WESTERN CONFERENCE
Vegas Golden Knights (3-0-0, 6 points)
Colorado Avalanche (2-1-0, 4 points)
Dallas Stars (1-2-0, 2 points)
St. Louis Blues (0-2-1, 1 point)

Blackhawks beat Oilers (3-1)
Coyotes beat Predators (3-1)
Canucks beat Wild (3-1)
Flames beat Jets (3-1)

***

FIRST ROUND RESULTS

EASTERN CONFERENCE
Flyers beat Canadiens (4-2)
Lightning beat Blue Jackets (4-1)
Islanders beat Capitals (4-1)
Bruins beat Hurricanes (4-1)

WESTERN CONFERENCE
Golden Knights beat Blackhawks (4-1)
Avalanche beat Coyotes (4-1)
Stars beat Flames (4-2)
Canucks beat Blues (4-2)

Lightning one win from Stanley Cup after winning Game 4 OT thriller vs. Stars

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After a thrilling, back-and-forth Game 4 of the 2020 Stanley Cup Final, the Lightning grabbed a 3-1 series lead by beating the Stars 5-4 in OT on Friday. The Stars face elimination with little time to gather their thoughts, while the Lightning aim to win the Stanley Cup in Game 5 on Saturday (8 p.m. ET on NBC: (livestream).

Kevin Shattenkirk scored the overtime game-winner on a power play following a polarizing penalty call against Jamie Benn. Hockey fans aren’t likely to debate this point, though: Game 4 of Stars – Lightning was the most thrilling bout of the 2020 Stanley Cup Final.

So far, at least.

[NBC 2020 STANLEY CUP PLAYOFF HUB]

This time, a strong start wasn’t enough

Throughout the first three games of the 2020 Stanley Cup Final, strong starts made way for successful finishes. Game 4, on the other hand, required both the Stars and Lightning to deal with lead changes.

First, the Stars struck early. John Klingberg pounced on a loose puck from his initial (blocked) shot attempt to sneak one past Andrei Vasilevskiy. From there, Alexander Radulov used the power of geometry to break out Jamie Benn, who made a nifty pass to set up a Joe Pavelski goal. With about a minute and a half left in the first period, the Stars were up 2-0.

They wouldn’t go into the first intermission with that two-goal edge, however.

Kevin Shattenkirk sent Ondrej Palat down the ice, then Palat fed Brayden Point with a fabulous pass. On that semi-breakaway, Palat scored a beautiful goal to make it 2-1 late in the first.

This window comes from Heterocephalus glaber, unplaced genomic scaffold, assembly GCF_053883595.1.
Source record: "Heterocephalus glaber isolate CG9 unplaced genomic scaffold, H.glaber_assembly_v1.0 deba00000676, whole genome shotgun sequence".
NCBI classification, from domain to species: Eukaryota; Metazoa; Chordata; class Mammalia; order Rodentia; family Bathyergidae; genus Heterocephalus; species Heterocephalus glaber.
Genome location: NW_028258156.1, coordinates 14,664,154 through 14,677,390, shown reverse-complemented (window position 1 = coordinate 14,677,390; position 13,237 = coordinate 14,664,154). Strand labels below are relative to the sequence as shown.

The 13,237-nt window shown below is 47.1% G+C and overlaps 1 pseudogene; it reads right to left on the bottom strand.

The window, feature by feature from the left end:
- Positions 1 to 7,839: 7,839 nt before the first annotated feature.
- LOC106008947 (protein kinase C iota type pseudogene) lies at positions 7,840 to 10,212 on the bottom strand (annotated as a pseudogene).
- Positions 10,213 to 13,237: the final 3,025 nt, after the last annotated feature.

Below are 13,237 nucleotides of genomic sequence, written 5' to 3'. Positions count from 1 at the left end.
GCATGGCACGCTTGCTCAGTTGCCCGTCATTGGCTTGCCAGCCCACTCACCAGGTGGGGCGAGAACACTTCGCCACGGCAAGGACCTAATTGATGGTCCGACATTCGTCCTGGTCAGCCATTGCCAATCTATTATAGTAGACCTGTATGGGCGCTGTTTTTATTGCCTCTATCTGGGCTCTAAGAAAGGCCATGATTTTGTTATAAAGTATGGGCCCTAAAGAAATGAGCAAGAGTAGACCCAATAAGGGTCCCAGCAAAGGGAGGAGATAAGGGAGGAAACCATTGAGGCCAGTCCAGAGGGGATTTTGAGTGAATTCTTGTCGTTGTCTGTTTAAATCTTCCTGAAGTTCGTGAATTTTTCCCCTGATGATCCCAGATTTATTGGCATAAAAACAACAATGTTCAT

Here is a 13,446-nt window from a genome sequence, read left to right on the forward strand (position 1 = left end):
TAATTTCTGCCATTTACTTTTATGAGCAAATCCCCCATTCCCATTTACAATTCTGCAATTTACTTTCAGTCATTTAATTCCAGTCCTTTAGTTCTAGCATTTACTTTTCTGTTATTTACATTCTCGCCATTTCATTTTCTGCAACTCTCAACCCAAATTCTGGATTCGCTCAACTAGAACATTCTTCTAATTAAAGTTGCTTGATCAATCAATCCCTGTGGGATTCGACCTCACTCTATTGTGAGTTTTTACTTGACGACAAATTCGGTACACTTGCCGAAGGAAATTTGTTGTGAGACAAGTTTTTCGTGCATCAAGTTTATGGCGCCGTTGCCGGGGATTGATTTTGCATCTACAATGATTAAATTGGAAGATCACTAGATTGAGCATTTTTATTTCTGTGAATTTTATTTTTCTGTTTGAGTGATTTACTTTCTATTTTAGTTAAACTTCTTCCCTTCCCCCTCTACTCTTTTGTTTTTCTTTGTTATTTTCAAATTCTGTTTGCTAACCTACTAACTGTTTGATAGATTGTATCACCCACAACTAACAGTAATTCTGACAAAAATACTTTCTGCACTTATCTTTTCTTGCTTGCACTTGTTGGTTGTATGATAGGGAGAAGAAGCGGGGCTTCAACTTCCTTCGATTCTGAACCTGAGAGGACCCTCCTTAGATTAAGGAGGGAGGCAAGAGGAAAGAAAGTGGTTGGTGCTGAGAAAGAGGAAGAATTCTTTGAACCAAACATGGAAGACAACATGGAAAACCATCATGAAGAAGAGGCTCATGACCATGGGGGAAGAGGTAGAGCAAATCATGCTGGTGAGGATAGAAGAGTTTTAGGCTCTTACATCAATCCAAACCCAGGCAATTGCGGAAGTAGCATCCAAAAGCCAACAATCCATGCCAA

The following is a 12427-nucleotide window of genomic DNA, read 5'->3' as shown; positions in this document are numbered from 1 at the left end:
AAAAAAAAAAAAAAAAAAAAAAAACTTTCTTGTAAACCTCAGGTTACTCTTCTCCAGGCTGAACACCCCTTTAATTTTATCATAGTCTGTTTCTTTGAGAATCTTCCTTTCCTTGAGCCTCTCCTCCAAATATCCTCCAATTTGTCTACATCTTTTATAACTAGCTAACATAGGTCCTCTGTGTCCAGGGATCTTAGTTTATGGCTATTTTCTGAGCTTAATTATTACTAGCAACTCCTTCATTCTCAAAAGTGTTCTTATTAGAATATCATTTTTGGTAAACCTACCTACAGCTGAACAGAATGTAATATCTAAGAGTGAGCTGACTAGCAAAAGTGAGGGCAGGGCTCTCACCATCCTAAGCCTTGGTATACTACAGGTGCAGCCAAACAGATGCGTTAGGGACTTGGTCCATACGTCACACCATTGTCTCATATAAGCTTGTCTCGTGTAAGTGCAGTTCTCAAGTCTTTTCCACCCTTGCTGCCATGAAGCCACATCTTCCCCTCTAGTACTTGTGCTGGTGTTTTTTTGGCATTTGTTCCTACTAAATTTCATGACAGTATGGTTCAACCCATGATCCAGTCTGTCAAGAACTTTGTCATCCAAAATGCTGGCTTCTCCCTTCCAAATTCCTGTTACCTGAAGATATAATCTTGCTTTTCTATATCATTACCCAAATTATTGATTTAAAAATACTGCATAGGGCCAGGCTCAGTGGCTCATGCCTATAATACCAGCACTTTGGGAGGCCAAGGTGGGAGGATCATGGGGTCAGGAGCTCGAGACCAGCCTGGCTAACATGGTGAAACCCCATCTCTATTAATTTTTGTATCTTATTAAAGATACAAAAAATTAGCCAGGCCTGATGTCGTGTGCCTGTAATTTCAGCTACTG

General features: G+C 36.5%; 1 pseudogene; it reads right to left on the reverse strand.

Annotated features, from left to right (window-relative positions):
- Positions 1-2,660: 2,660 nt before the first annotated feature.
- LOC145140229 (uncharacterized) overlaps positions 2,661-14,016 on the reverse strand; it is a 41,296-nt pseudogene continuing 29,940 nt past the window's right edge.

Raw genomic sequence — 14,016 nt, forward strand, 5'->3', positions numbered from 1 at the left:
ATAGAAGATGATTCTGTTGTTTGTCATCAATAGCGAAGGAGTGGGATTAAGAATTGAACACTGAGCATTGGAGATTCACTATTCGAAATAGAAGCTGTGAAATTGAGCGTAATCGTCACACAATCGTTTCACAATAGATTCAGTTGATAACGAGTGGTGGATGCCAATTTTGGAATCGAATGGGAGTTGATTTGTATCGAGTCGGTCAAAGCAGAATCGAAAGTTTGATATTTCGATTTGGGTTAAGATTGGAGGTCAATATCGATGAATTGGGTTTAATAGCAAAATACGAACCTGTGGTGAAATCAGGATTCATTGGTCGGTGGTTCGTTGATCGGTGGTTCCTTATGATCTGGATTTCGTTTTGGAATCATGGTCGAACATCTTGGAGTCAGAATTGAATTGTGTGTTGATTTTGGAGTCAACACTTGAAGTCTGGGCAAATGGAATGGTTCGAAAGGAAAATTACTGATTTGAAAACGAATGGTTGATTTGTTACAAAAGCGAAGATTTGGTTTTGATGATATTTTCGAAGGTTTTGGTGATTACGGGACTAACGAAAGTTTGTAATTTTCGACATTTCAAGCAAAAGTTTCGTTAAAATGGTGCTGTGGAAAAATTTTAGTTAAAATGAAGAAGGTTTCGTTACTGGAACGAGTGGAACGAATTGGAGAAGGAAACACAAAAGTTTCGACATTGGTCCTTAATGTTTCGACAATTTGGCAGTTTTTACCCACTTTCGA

Not long into the second, Point scored once again to tie things 2-2. Point cashed in on a wacky bounce, but the Lightning power play looked dangerous before he scored. It wouldn’t be the last time that man advantage made a big play.

Tyler Seguin didn’t score the 3-2 goal, yet he made it happen. Seguin did just about everything but score while creating havoc around the Lightning net, then Corey Perry punched it in.

It looked like the Stars would go up 4-2 on a rebound attempt by Nicholas Caamano, but Vasilevskiy made a save so nice it earned its own post.

Instead of falling behind 4-2, the Lightning power play made it happen again, with Yanni Gourde cashing in on some more fortunate bounces.

Stars and Lightning continue to trade punches as Game 4 goes to OT

So, the two teams entered the third period tied 3-3, and the twists and turns would continue. To start, Alex Killorn put up a prayer of a shot that beat Anton Khudobin. Khudobin received criticism for that 4-3 goal, but it’s also fair to note an accidental screening by John Klingberg.

That could have been a gutting game-winner, but not in this one. Joe Pavelski’s shot took a bounce off of Kevin Shattenkirk (and almost off of Tyler Seguin?) to make it 4-4. Remarkably, Game 4 went to overtime, representing the first contest of the 2020 Stanley Cup Final to need OT.

Heading into overtime, Point drew a penalty on Corey Perry, only officials made an iffy embellishment call on Point. With the two teams at 4-on-4, Tyler Seguin drew what seemed like a fateful penalty on Mikhail Sergachev.

After the Lightning power play dominated during regulation, would the Stars score amid some controversy? Nope, not yet at least.

Following a successful kill by the Lightning PK, Tampa Bay received a power play chance early in overtime, too. That had its own controversy, as some didn’t buy Jamie Benn being guilty of an infraction against Tyler Johnson.

Late in that power-play opportunity, Kevin Shattenkirk continued his rollercoaster of a Game 4 (and couple of seasons, really) with the overtime game-winner. It took until Game 4 of the 2020 Stanley Cup Final for the Stars to lose in OT for the first time during this postseason.

The Lightning power play kept striking in Game 4, and just like that, the Stars are on the brink of elimination in the 2020 Stanley Cup Final.

Tampa Bay Lightning vs. Dallas Stars (TB leads 3-1)

Stars 4, Lightning 1. (recap)
Lightning 3, Stars 2. (recap)
Lightning 5, Stars 2. (recap)
Lightning 5, Stars 4 [OT].
Game 5: Saturday, Sept. 26, 8 p.m. ET – NBC (livestream)
*Game 6: Monday, Sept. 28, 8 p.m. ET – NBC
*Game 7: Wednesday, Sept. 30, 8 p.m. ET – NBC

*if necessary

James O’Brien is a writer for Pro Hockey Talk on NBC Sports. Drop him a line at phtblog@nbcsports.com or follow him on Twitter @cyclelikesedins.